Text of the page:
Bonțida Bánffy Castle

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Bonţida Bánffy Castle
Castelul Banffy de la Bonţida
Banffy Castle in Bontida, drawing from 19 century.jpg
Bánffy Castle in Bonţida (drawing from the 19th century)
General information
Architectural style Baroque
Town or city Bonţida
Country  Romania
Construction started 1437
Completed 1543
Client Katalin Bánffy
Design and construction
Architect Agostino Serena
Joseph Emmanuel Fischer von Erlach
Johann Christian Erras
Anton Kagerbauer

Bánffy Castle (Romanian: Castelul Bánffy, Hungarian: Bánffy-kastély) is an architectonic Baroque monument situated in Bonţida, a village in the vicinity of Cluj-Napoca, Romania. It was owned by the Bánffy family, the last descendant of the family being Katalin Bánffy, daughter of Miklós Bánffy, who now lives in Morocco. The Countess and the Transylvania Trust signed a Concession Agreement for 49 years, according to which the Transylvania Trust will be responsible for the maintenance and upkeep of the castle and will develop it as a Built Heritage Conservation Training Centre and Cultural Centre.[1] The castle is often dubbed the Transylvanian Versailles.[2]

Location[edit]

The castle is located within Bonțida, a village at 30 km from Cluj-Napoca, in northwestern Transylvanian Plateau, mostly on the right side of Someșul Mic River.

History[edit]

The plan of Bánffy Castle

Bánffy Castle is documentarily attested from the beginning of the fourteenth century. In 1387, buildings and surrounding land came into possession of the Bánffy family by a donation from King Sigismund of Luxemburg.[3] According to a military report from 1680, fortifications had been built around the mansion, consisting of squared Renaissance ramparts with cylindrical corner towers. Between 1740 and 1750, at the order of Dénes Bánffy, the castle suffered modifications, being rebuilt in Baroque style and adding to it the gallery of statues,[4] mandatory for an aristocratic residence at that time. Among new buildings were numbered the manege, the stables, the shed and the servants dwellings.

Joseph Bánffy, Dénes' descendant, decided to demolish the tower of the gate in 1820, uniting the Renaissance courtyard with the Baroque one, and from the resulting stone was built a water mill made available to Bonțida villagers. Simultaneously, he decided the transformation of Baroque park in a romantic one, specifically English. One of the main attractions of the residence was the equine school inside one of the buildings.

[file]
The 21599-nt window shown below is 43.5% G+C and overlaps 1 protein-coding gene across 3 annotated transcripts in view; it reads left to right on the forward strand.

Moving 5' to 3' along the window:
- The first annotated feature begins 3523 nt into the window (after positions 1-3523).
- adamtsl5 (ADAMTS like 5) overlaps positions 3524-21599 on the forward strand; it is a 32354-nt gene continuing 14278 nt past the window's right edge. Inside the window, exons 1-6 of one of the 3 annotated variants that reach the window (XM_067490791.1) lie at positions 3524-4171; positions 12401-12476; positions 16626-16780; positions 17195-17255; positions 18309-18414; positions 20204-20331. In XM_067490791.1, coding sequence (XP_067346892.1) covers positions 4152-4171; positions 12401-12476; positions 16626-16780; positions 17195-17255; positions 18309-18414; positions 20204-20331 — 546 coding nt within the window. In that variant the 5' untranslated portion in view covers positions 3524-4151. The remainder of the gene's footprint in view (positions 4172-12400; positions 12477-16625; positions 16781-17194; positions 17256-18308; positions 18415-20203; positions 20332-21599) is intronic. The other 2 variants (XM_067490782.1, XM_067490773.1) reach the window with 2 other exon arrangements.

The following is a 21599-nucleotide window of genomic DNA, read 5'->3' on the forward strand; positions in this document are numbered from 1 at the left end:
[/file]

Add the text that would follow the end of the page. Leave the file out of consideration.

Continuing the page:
In 1944, the castle was military hospital, and at the end of the Second World War, Nazi soldiers, who were retreating, have burned down the castle, destroying furniture, library and gallery of paintings. During the communist regime, whole building was used as a driving school, agricultural production cooperative and hospital for children. In 1963, Bánffy Castle was used as a backdrop for filming the Forest of the Hanged, directed by Liviu Ciulei. In the film appears a scene of a few minutes with a devastating fire. The scene was reproduced in a real manner, scenographers burning one of the buildings.

Current situation[edit]

In 1990, it was declared a historical monument, and in 1999 have begun the works restoration and rehabilitation, supported by several Romanian and foreign institutions and organizations, under the patronage of Prince Charles of Wales, who visited the castle several times. The Castle of Bonțida is now being restored as a cultural center, the restoration being unfolded by Transylvania Trust, with funds from the European Union, Romanian Ministry of Culture, Getty Grant Programme, World Monuments Fund, NKA (Hungary) and other organizations. An apartment is being prepared for the use of the Count's family. The Built Heritage Conservation Training Centre, opened on 26 August 2005, received the main prize for education and awareness raising by the European Union/Europa Nostra in 2008.

In 2007, Princess Margareta of Romania assumed the role of spiritual patron of the Heritage Conservation Centre built in Bonțida. Nowadays, the castle is host for Electric Castle Festival, the largest music festival in Romania.[5]

Gallery[edit]

See also[edit]

References[edit]

  1. ^ "The Restoration of Bánffy Castle, Bonțida". Transylvania Trust. 14 April 2012. 
  2. ^ "Bánffy de la Bonțida. Versailles-ul Transilvaniei, lângă Cluj". Wonderful Romania (in Romanian). 7 October 2011. 
  3. ^ "Castelele Bánffy din Răscruci și Bonțida". Clujul – peisaj cultural (in Romanian). 
  4. ^ "Explore Transylvania through electronic music: Bánffy Castle". Business Review. 16 June 2014. 
  5. ^ "Info". Electric Castle Festival. 

External links[edit]

Coordinates: 46°54′36″N 23°48′36″E / 46.91000°N 23.81000°E / 46.91000; 23.81000